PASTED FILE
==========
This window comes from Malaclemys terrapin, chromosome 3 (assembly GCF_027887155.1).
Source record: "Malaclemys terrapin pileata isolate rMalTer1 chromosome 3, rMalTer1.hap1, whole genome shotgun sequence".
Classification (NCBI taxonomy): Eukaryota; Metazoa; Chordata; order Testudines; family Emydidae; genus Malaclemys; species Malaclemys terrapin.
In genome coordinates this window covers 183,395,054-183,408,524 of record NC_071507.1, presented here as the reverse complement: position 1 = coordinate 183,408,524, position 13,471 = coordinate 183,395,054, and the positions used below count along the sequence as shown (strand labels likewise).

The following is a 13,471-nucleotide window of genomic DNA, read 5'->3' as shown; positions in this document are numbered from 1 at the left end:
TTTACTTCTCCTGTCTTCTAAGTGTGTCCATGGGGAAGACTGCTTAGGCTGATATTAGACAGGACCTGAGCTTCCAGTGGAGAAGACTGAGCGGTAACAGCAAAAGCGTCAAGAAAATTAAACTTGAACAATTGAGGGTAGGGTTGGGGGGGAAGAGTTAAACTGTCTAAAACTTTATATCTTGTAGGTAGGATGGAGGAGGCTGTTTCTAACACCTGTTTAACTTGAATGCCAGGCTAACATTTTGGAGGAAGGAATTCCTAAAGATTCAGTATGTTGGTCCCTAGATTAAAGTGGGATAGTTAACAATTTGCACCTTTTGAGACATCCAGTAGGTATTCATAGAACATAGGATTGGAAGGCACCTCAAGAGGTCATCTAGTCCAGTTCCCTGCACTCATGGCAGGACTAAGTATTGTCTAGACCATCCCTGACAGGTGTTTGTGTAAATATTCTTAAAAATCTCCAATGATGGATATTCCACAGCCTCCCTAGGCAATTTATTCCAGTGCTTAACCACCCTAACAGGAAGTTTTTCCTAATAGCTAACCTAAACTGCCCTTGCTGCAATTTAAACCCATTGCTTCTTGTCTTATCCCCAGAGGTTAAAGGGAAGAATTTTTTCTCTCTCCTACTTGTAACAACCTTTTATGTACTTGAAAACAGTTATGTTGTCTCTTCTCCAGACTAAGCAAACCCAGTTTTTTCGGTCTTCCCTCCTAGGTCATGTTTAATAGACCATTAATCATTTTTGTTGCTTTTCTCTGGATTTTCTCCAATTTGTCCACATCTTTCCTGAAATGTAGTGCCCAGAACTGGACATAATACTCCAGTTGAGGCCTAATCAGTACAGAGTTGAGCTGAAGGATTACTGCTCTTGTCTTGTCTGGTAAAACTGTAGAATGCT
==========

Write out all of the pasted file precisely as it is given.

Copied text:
This window comes from Malaclemys terrapin, chromosome 3 (assembly GCF_027887155.1).
Source record: "Malaclemys terrapin pileata isolate rMalTer1 chromosome 3, rMalTer1.hap1, whole genome shotgun sequence".
Classification (NCBI taxonomy): Eukaryota; Metazoa; Chordata; order Testudines; family Emydidae; genus Malaclemys; species Malaclemys terrapin.
In genome coordinates this window covers 183,395,054-183,408,524 of record NC_071507.1, presented here as the reverse complement: position 1 = coordinate 183,408,524, position 13,471 = coordinate 183,395,054, and the positions used below count along the sequence as shown (strand labels likewise).

The following is a 13,471-nucleotide window of genomic DNA, read 5'->3' as shown; positions in this document are numbered from 1 at the left end:
TTTACTTCTCCTGTCTTCTAAGTGTGTCCATGGGGAAGACTGCTTAGGCTGATATTAGACAGGACCTGAGCTTCCAGTGGAGAAGACTGAGCGGTAACAGCAAAAGCGTCAAGAAAATTAAACTTGAACAATTGAGGGTAGGGTTGGGGGGGAAGAGTTAAACTGTCTAAAACTTTATATCTTGTAGGTAGGATGGAGGAGGCTGTTTCTAACACCTGTTTAACTTGAATGCCAGGCTAACATTTTGGAGGAAGGAATTCCTAAAGATTCAGTATGTTGGTCCCTAGATTAAAGTGGGATAGTTAACAATTTGCACCTTTTGAGACATCCAGTAGGTATTCATAGAACATAGGATTGGAAGGCACCTCAAGAGGTCATCTAGTCCAGTTCCCTGCACTCATGGCAGGACTAAGTATTGTCTAGACCATCCCTGACAGGTGTTTGTGTAAATATTCTTAAAAATCTCCAATGATGGATATTCCACAGCCTCCCTAGGCAATTTATTCCAGTGCTTAACCACCCTAACAGGAAGTTTTTCCTAATAGCTAACCTAAACTGCCCTTGCTGCAATTTAAACCCATTGCTTCTTGTCTTATCCCCAGAGGTTAAAGGGAAGAATTTTTTCTCTCTCCTACTTGTAACAACCTTTTATGTACTTGAAAACAGTTATGTTGTCTCTTCTCCAGACTAAGCAAACCCAGTTTTTTCGGTCTTCCCTCCTAGGTCATGTTTAATAGACCATTAATCATTTTTGTTGCTTTTCTCTGGATTTTCTCCAATTTGTCCACATCTTTCCTGAAATGTAGTGCCCAGAACTGGACATAATACTCCAGTTGAGGCCTAATCAGTACAGAGTTGAGCTGAAGGATTACTGCTCTTGTCTTGTCTGGTAAAACTGTAGAATGCT